Dead Palms to Green Fuel: Asia Turns Felled Trees into Biomass

Japanese and Malaysian scientists headline massive biomass venture.

Thu 02 May 24


Japanese and Malaysian researchers are testing a process for turning felled palm trees into biomass, a renewable source of energy. The trunks, fed into a machine, are reduced to heaps of moist, amber fibre within seconds.

Dr Akihiko Kosugi leads the project from the Japan International Research Centre for Agricultural Sciences. It comes as Japanese universities and businesses participate with the Malaysian government and the University Sains Malaysia, a major research institute.

Mr Kosugi says the palm trees are easy to mulch; their elevated water content softens the wood. The fibres are later washed, dried and converted into small, cylindrical fuel pellets.

The research plant at Kluang, a town in southern Malaysia, also uses the liquid wrung out of fibres after they are washed with the sap recycled into pellets.

Palm trees are 70% to 80% water, yielding large quantities of sap. Because palm sap has a sugar content, it can be recycled into fertiliser or sustainable aviation fuel.

Palm waste can also be recycled into material for making furniture, and a Malaysian manufacturer has developed a production process for making wooden boards out of dead palm trunks.

The palm tree biomass project was selected in 2018 for a sustainable development research program backed by the Japan Science and Technology Agency and the Japan International Cooperation Agency.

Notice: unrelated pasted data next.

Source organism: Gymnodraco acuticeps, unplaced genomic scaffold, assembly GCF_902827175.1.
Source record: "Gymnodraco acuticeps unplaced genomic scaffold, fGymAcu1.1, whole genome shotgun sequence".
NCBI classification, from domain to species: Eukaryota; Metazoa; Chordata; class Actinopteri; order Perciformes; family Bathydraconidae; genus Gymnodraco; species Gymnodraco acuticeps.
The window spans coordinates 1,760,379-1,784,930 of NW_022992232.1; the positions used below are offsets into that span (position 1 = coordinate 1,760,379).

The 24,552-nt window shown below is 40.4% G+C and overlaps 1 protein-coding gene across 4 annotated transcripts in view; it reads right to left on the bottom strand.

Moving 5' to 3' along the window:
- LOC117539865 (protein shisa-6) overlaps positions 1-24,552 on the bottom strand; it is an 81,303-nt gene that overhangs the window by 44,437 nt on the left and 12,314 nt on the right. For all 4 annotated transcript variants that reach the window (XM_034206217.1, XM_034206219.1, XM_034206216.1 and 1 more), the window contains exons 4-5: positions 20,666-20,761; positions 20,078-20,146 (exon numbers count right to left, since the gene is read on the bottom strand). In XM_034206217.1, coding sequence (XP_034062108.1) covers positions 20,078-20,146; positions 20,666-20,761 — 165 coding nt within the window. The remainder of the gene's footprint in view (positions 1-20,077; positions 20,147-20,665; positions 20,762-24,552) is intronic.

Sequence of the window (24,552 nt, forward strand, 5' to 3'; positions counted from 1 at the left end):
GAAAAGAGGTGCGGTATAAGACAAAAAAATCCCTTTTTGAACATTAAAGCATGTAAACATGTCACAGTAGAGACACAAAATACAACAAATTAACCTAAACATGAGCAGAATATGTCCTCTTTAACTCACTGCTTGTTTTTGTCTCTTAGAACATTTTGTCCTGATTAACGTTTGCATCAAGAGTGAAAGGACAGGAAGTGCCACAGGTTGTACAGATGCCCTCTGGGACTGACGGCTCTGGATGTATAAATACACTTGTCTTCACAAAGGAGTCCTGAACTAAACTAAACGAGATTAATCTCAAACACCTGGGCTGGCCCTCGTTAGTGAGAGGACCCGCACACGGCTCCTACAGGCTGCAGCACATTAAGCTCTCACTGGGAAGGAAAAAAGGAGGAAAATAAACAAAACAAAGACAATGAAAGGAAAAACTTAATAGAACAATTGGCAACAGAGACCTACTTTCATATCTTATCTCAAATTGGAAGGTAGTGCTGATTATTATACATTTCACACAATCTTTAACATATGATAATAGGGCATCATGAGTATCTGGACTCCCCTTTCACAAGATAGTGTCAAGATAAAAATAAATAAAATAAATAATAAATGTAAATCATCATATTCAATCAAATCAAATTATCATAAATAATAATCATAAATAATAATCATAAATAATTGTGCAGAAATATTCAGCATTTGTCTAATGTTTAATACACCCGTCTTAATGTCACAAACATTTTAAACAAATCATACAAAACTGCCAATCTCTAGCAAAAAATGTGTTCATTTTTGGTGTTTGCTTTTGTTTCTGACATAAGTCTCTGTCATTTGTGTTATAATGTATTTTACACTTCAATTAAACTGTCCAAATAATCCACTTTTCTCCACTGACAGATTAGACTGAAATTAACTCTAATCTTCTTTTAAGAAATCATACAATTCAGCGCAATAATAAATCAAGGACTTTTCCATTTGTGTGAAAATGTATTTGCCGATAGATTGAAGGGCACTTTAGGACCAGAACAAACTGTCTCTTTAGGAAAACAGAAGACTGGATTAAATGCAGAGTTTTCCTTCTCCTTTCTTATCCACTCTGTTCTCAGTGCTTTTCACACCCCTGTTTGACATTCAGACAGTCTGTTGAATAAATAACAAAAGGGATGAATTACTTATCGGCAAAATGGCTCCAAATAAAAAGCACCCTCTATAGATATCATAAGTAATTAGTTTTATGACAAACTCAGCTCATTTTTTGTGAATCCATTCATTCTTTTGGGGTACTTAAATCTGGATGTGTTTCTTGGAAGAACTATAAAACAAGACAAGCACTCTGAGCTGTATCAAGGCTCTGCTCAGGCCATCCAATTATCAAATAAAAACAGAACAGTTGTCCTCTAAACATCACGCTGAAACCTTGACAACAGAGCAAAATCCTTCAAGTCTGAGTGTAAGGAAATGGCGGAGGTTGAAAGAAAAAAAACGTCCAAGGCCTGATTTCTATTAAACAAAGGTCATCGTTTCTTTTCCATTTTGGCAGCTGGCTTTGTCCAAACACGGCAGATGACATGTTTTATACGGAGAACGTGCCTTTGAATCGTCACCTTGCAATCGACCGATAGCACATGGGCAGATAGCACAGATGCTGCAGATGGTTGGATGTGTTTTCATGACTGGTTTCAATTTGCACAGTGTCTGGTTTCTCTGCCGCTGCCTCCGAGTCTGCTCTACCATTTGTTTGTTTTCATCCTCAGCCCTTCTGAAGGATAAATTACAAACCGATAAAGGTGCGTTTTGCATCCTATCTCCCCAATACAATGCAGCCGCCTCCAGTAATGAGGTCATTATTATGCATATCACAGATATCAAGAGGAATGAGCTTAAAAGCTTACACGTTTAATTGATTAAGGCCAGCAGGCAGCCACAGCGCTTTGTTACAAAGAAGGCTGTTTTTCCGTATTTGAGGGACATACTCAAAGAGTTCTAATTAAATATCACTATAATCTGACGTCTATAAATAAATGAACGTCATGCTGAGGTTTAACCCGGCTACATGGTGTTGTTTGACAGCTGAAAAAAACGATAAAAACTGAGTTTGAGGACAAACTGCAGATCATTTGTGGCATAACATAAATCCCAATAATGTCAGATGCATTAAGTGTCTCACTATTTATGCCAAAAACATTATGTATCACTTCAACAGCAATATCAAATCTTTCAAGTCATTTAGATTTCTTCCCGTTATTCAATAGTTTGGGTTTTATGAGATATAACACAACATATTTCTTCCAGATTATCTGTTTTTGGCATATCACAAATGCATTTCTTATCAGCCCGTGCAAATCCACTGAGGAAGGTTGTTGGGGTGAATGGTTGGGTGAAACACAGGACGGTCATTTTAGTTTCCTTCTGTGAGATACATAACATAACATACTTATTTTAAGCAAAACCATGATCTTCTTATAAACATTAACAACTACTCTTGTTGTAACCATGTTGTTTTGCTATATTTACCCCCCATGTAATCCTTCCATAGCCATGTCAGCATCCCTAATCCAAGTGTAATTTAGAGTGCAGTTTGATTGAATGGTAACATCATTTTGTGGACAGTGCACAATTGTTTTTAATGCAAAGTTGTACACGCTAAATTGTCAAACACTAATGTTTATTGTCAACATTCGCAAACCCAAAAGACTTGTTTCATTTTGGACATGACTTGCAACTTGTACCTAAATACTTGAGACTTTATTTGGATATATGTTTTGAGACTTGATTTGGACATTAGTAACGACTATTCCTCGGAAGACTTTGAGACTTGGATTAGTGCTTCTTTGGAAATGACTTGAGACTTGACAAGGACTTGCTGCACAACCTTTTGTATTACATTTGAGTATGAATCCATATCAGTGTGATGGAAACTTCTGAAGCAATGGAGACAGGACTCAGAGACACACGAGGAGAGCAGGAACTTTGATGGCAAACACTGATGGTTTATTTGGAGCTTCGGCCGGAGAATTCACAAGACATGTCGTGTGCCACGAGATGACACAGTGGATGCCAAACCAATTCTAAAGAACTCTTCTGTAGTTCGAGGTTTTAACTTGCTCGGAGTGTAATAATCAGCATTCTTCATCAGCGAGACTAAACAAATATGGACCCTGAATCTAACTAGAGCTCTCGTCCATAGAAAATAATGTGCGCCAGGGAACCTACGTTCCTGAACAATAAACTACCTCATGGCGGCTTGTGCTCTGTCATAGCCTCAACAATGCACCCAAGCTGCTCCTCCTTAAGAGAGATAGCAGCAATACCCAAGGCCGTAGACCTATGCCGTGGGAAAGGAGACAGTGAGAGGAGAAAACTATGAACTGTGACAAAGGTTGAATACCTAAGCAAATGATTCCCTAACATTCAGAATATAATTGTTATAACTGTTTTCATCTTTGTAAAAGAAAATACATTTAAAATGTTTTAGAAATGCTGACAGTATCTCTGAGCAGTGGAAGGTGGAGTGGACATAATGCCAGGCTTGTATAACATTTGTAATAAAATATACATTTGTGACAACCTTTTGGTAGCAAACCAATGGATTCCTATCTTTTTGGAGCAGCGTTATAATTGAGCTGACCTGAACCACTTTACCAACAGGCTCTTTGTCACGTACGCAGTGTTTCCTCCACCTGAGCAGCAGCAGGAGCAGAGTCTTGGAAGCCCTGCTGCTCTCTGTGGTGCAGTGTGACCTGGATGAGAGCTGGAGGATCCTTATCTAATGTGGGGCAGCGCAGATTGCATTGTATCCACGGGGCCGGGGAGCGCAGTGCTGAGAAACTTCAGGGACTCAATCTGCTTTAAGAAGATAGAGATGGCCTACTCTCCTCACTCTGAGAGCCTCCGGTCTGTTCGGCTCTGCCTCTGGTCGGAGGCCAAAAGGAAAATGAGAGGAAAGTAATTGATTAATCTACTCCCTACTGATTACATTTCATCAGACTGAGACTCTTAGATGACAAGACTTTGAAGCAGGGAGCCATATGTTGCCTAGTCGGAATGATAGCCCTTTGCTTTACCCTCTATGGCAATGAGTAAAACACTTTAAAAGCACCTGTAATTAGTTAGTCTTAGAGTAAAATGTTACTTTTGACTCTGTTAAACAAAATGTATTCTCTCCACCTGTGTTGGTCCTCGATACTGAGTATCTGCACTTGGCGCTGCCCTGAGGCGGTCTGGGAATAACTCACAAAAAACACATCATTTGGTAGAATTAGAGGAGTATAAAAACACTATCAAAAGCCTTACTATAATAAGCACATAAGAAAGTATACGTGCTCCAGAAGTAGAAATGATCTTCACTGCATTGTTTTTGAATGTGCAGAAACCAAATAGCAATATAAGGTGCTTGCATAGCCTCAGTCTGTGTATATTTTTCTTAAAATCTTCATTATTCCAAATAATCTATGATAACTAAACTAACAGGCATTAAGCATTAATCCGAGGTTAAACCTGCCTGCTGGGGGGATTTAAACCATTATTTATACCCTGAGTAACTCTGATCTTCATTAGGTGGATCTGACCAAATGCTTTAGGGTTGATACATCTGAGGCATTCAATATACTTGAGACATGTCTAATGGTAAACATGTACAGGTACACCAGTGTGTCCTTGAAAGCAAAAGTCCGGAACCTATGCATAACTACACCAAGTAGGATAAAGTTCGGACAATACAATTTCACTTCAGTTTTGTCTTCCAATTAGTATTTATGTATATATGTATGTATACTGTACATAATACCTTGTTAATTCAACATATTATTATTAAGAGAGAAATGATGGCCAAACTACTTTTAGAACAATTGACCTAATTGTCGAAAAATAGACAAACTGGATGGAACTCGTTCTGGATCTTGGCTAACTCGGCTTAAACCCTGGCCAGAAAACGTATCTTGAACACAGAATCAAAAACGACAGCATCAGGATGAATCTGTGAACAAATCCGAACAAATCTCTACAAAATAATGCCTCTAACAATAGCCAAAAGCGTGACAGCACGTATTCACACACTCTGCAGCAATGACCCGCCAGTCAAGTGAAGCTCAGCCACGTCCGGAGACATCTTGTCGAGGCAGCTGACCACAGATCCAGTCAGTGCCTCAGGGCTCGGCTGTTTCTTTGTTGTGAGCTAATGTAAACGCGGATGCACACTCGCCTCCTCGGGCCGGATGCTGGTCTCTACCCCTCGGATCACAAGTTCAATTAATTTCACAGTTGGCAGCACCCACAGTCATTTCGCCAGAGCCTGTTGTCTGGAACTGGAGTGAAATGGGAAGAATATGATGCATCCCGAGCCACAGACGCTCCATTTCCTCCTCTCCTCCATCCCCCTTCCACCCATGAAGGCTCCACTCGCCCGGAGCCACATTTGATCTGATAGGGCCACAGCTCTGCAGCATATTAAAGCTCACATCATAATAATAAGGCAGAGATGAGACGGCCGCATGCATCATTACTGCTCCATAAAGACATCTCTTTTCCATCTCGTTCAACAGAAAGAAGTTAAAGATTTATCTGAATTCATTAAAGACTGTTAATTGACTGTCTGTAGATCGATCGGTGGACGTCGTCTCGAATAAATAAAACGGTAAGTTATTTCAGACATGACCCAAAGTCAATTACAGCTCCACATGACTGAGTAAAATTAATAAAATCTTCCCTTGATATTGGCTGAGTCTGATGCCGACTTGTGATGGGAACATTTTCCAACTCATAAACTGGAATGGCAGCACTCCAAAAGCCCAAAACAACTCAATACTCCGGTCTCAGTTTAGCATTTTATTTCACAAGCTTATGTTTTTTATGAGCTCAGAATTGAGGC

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Turning felled palm trees into biomass… Dr Akihiko Kosugi, Japan International Research Centre for Agricultural Sciences (left) and Masaharu Yamashita. chief examiner, Carbon Solutions SBU Technology Centre. (Photo Credit: Fumika Sato)

Palm oil, used in various food products and daily necessities, is the world’s most heavily consumed vegetable-derived oil. Indonesia and Malaysia produce about 80% of the global volume.

But the expansion of palm groves has been blamed for destroying forests. Turning palm oil production into an environmentally sustainable industry has become a pressing issue.

A palm tree decreases its yield after 25 years, necessitating replanting. When old palm trees are felled, they are usually left to decompose in the belief they would fertilise the soil.

However, according to Akihiko Kosugi, research shows that felled palm trees become breeding grounds for termites, as well as other insects and fungi.

“We now know they produce methane and other greenhouse gases,” the researcher said.

Tens of millions of palm trees are felled and abandoned each year in Malaysia, reports Japan-based Nikkei Asia. Each tonne of palm tree trunk cut down produces 1.3 tonnes of greenhouse gases.

Dr Kosugi said recycling old palm trees would reduce greenhouse gas emissions.

Palm waste was considered a source of biomass for producing energy, but impurities in palm waste could damage boilers or cause fires.

“It’s critical to remove impurities,” says Sudesh Kumar, biotechnology professor at the University Sains Malaysia.

The Kluang plant removes the impurities, pulverises long fibres into powder and compresses the dust into homogenous pellets.

For the Kluang plant project, whether recycling old palm trees into fuel will be profitable.

To reduce the expense of delivering palm trunks to recycling plants, one idea has been to approach businesses that run both palm groves and oil extraction facilities with a deal to dispose of waste in exchange for no-cost supplies of felled palm trees.

This arrangement might work in Sarawak, a Malaysian state that has many integrated palm groves and processing plants.


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